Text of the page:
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A Haunted House 2 (2014)

Universal Studios Home Entertainment
Blu-ray Disc Released: 8/12/2014

All Ratings out of




Review by Mike Long, Posted on 8/13/2014

In 2000, Keenen Ivory Wayans helmed a spoof of Scream entitled Scary Movie and he cast his brothers, Sean Wayans and Marlon Wayans in the movie. This same group came back with Scary Movie 2 the following year. The movies were successes, with the first one grossing over $150 million and the second over $70 million. However, when Scary Movie 3 appeared in 2003, the Wayans were not involved. They clearly had a hankering to get back into the horror spoof business, as A Haunted House starring and co-written by Marlon Wayans arrived in 2013. That movie was enough of a success for A Haunted House 2 to be rushed into theaters. Is it a good thing that one of the Wayans has returned to this well?

A Haunted House 2 opens a year after the events of the first film. Malcolm (Marlon Wayans) is now dating Megan (Jamie Pressly) and they have decided to move in together, along with Megan's kids, Becky (Ashley Rickards) and Wyatt (Steele Stebbins). Not long after they move in, strange things begin to happen. A strange doll seems to be watching Malcolm. Wyatt has a new imaginary friend who apparently has a foul mouth. Becky becomes obsessed with an old box. Malcolm finds a box of old movies which show a monster killing people. Despite these odd events, only Malcolm sees a problem and Megan won't help him. So, Malcolm takes it upon himself to save his family.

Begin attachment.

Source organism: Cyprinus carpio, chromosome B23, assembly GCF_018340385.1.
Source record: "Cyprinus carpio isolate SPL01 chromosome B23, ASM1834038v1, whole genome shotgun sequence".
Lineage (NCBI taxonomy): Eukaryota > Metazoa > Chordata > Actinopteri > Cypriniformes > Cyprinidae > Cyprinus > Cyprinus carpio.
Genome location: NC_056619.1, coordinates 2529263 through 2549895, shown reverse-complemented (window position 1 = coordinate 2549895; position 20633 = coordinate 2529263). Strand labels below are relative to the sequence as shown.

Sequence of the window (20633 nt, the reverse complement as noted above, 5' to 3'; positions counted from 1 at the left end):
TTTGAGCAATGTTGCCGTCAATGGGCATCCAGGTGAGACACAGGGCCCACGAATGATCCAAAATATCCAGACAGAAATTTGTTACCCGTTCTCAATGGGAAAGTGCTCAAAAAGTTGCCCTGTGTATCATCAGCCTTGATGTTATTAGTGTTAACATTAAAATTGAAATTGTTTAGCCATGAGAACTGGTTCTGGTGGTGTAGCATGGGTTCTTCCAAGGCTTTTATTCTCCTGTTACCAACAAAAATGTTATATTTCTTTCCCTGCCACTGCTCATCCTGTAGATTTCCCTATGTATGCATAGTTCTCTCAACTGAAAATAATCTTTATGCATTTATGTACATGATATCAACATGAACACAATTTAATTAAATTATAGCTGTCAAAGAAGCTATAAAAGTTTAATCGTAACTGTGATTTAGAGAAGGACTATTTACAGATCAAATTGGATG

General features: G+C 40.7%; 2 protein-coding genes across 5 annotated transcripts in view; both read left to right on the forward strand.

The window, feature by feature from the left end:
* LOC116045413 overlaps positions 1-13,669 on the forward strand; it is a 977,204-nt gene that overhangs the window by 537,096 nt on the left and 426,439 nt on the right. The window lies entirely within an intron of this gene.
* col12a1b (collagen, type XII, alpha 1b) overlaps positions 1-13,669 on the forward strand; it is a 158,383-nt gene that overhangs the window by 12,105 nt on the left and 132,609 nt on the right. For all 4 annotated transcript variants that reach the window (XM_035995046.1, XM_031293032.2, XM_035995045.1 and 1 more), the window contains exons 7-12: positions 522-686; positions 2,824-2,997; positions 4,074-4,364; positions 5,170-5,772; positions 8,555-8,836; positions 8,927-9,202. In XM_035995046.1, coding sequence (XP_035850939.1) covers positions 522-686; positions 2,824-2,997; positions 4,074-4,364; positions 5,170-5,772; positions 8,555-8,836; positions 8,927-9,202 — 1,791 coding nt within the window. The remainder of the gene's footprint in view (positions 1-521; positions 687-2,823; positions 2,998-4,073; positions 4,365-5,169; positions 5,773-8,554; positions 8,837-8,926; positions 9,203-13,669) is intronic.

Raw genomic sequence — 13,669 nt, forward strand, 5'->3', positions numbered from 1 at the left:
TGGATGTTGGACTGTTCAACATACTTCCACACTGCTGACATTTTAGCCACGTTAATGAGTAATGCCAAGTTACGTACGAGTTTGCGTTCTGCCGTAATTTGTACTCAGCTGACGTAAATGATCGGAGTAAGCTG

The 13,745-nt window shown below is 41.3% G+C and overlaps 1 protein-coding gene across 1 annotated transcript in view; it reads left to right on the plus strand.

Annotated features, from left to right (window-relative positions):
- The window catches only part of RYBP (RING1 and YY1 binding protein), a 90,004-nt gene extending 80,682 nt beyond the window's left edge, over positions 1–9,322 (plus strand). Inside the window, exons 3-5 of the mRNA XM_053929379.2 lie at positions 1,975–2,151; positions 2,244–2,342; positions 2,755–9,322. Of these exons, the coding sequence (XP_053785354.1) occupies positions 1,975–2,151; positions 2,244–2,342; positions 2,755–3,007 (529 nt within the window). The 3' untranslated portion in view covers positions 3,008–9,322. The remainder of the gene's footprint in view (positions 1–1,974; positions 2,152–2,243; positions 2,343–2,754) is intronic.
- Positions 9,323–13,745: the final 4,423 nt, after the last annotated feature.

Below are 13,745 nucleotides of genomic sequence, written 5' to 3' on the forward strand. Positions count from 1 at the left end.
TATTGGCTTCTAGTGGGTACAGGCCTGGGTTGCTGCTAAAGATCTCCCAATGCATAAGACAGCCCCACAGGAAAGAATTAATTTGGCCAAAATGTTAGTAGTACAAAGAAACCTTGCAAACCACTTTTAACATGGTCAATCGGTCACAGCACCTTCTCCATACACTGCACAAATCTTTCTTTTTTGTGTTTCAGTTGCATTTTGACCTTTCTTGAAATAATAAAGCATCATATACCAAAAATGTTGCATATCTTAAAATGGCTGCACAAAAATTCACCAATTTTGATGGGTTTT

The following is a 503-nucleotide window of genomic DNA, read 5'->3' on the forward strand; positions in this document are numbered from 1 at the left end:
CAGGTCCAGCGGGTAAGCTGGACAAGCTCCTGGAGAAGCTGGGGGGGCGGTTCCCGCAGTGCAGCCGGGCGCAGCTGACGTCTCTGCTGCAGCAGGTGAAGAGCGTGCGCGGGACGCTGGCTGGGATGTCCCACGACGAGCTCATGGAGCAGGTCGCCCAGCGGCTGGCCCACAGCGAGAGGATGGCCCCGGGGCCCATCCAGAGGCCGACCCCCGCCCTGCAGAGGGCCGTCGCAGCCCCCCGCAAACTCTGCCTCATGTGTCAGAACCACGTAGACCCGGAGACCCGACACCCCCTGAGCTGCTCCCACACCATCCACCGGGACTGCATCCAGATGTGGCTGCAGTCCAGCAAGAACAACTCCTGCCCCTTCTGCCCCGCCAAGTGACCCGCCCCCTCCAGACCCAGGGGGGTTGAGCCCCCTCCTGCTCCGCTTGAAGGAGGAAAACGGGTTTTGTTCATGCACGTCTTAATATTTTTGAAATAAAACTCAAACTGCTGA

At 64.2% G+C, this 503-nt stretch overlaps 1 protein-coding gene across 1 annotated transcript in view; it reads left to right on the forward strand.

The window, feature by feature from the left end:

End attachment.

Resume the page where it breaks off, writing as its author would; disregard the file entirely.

Back in the Zucker-Abrahams-Zucker days of Airplane! and The Naked Gun, a spoof movie would typically tackle a genre and make passing references to specific films. Today, these movies simply take a popular film, or films, and directly ape those movies. They take wholesale scenes from the original movie and change one thing in an attempt to make it funny. Scary Movie started this trend and then super-hacks Aaron Seltzer and Jason Friedberg built a career on it, cranking out cinematic disasters like Date Movie and Epic Movie.

A Haunted House 2 follows in the footsteps of these films, proving this can easily be the epitome of lowest common denominator comedy and that little thought (if any) goes into these films. A Haunted House 2 directly spoofs Paranormal Activity, The Conjuring, Sinister, and The Possession. Wayans and Co-writer Rick Alvarez lift moments directly from these movies and then add a quirky notion to them in the attempt to make them funny. This can be a small thing, such as a search for the moth problem created by the box from The Possession, or an incredibly odd thing, as when Malcolm falls in love with the doll from The Conjuring.